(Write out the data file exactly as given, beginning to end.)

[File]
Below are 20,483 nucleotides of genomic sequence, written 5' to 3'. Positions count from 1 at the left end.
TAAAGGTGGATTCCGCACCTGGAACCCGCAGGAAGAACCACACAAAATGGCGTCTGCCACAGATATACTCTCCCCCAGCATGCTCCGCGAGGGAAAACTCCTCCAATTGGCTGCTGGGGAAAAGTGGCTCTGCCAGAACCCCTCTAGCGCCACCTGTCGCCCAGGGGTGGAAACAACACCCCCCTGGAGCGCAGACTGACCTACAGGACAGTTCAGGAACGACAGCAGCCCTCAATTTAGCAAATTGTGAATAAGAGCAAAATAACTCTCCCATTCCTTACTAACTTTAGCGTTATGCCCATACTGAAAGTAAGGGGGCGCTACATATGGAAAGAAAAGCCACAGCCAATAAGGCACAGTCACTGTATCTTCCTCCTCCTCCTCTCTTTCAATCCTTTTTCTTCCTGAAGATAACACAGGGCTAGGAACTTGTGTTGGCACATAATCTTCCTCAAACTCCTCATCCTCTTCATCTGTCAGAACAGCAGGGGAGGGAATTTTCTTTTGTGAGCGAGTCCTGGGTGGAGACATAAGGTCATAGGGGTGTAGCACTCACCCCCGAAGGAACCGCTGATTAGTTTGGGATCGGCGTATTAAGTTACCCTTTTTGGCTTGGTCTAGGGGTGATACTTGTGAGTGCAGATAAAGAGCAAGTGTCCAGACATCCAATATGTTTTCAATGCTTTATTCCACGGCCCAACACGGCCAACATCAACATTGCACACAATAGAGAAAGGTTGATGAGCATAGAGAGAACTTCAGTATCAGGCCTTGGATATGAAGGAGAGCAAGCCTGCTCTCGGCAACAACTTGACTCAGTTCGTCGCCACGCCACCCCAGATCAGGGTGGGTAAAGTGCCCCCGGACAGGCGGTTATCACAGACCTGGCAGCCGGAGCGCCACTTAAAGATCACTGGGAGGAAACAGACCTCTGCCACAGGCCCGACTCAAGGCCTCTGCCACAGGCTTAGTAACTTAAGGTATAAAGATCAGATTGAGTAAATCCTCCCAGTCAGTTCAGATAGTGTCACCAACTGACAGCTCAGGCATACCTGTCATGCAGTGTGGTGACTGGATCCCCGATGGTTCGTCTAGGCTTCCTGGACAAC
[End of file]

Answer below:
Below are 20,483 nucleotides of genomic sequence, written 5' to 3'. Positions count from 1 at the left end.
TAAAGGTGGATTCCGCACCTGGAACCCGCAGGAAGAACCACACAAAATGGCGTCTGCCACAGATATACTCTCCCCCAGCATGCTCCGCGAGGGAAAACTCCTCCAATTGGCTGCTGGGGAAAAGTGGCTCTGCCAGAACCCCTCTAGCGCCACCTGTCGCCCAGGGGTGGAAACAACACCCCCCTGGAGCGCAGACTGACCTACAGGACAGTTCAGGAACGACAGCAGCCCTCAATTTAGCAAATTGTGAATAAGAGCAAAATAACTCTCCCATTCCTTACTAACTTTAGCGTTATGCCCATACTGAAAGTAAGGGGGCGCTACATATGGAAAGAAAAGCCACAGCCAATAAGGCACAGTCACTGTATCTTCCTCCTCCTCCTCTCTTTCAATCCTTTTTCTTCCTGAAGATAACACAGGGCTAGGAACTTGTGTTGGCACATAATCTTCCTCAAACTCCTCATCCTCTTCATCTGTCAGAACAGCAGGGGAGGGAATTTTCTTTTGTGAGCGAGTCCTGGGTGGAGACATAAGGTCATAGGGGTGTAGCACTCACCCCCGAAGGAACCGCTGATTAGTTTGGGATCGGCGTATTAAGTTACCCTTTTTGGCTTGGTCTAGGGGTGATACTTGTGAGTGCAGATAAAGAGCAAGTGTCCAGACATCCAATATGTTTTCAATGCTTTATTCCACGGCCCAACACGGCCAACATCAACATTGCACACAATAGAGAAAGGTTGATGAGCATAGAGAGAACTTCAGTATCAGGCCTTGGATATGAAGGAGAGCAAGCCTGCTCTCGGCAACAACTTGACTCAGTTCGTCGCCACGCCACCCCAGATCAGGGTGGGTAAAGTGCCCCCGGACAGGCGGTTATCACAGACCTGGCAGCCGGAGCGCCACTTAAAGATCACTGGGAGGAAACAGACCTCTGCCACAGGCCCGACTCAAGGCCTCTGCCACAGGCTTAGTAACTTAAGGTATAAAGATCAGATTGAGTAAATCCTCCCAGTCAGTTCAGATAGTGTCACCAACTGACAGCTCAGGCATACCTGTCATGCAGTGTGGTGACTGGATCCCCGATGGTTCGTCTAGGCTTCCTGGACAAC